Bowls Etiquette

Etiquette


Etiquette is the unwritten rules in the game of bowls. It enhances the sportsmanship of the game, but for some reason, seasoned players are sometimes lax in sharing this knowledge.
  • Cellphones should not be used on the bowling green during a game. Leave it in your bowls bag. If you are on standby, please put your phone on silent, and if you must answer it, do so off the green. Do not hold up play - you can call back.
  • When taking bowls out of your bag, do not drop them onto the green. Place them gently on the green as a courtesy to the greenkeeper.
  • Always shake hands with the opposition at the start (usually after the trial ends) and at the end of the game.
  • At the start of an end, place a bowl of the player delivering the jack, next to the mat. During team games, at a crossover, a player leaving the mat should place a bowl of the player due to play next, on or next to the mat.
  • After delivering a bowl, watch it until it comes to rest, and wait for comments from your skip (if any). Do not walk away from the mat, regardless of how bad the delivery was.
  • Do congratulate a player on delivering a good bowl.
  • Do not make any snide comments when an opponent delivers a bowl which changes the head from being in her/his favour to your favour.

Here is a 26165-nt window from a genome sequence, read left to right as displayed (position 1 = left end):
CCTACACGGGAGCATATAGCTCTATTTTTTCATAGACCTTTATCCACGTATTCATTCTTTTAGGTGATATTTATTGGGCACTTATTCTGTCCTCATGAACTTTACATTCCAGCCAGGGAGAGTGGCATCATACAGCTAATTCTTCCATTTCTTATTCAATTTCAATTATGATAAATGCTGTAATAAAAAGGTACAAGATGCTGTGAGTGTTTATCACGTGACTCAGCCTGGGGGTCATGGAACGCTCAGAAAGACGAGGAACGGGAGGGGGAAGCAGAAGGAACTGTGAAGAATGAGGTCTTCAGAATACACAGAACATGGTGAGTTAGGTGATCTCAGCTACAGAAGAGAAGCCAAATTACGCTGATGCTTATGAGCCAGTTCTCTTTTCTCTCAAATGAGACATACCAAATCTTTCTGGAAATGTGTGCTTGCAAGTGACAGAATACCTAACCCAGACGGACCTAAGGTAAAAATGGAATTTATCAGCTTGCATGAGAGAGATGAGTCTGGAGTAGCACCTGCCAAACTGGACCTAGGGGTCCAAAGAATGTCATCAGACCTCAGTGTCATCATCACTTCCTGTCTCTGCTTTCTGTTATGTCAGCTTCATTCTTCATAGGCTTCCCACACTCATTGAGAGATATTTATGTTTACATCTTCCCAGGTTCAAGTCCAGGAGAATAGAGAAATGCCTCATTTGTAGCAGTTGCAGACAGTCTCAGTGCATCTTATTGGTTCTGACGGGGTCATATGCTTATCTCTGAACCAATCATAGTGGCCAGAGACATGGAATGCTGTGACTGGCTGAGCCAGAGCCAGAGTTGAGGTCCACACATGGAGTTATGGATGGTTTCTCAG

• Stay behind the mat, whilst at the mat end, when it is not your turn to bowl.
  • Do not move around while at the head when a player is preparing to deliver a bowl.
  • Some players use items, such as rink markers, as aiming points when preparing to deliver a bowl. Such players may ask you to move in order not to hide these aiming points - be attentative to your game.
  • During evaluation of an end, stay away from the head (and make no comments on the head), unless it is your task to do so. Once the end has been scored, the bowls may be kicked away in preparation for the next end.
  • After a game it is customary to have a drink with your opposition. The winner pays for a round for the loser (in a team game, you buy a drink for your opposite number).
Do also have a look at the Guidelines for Markers. This document contains the etiquette required for marking a game, but many of these guidelines can be used in general play as well.



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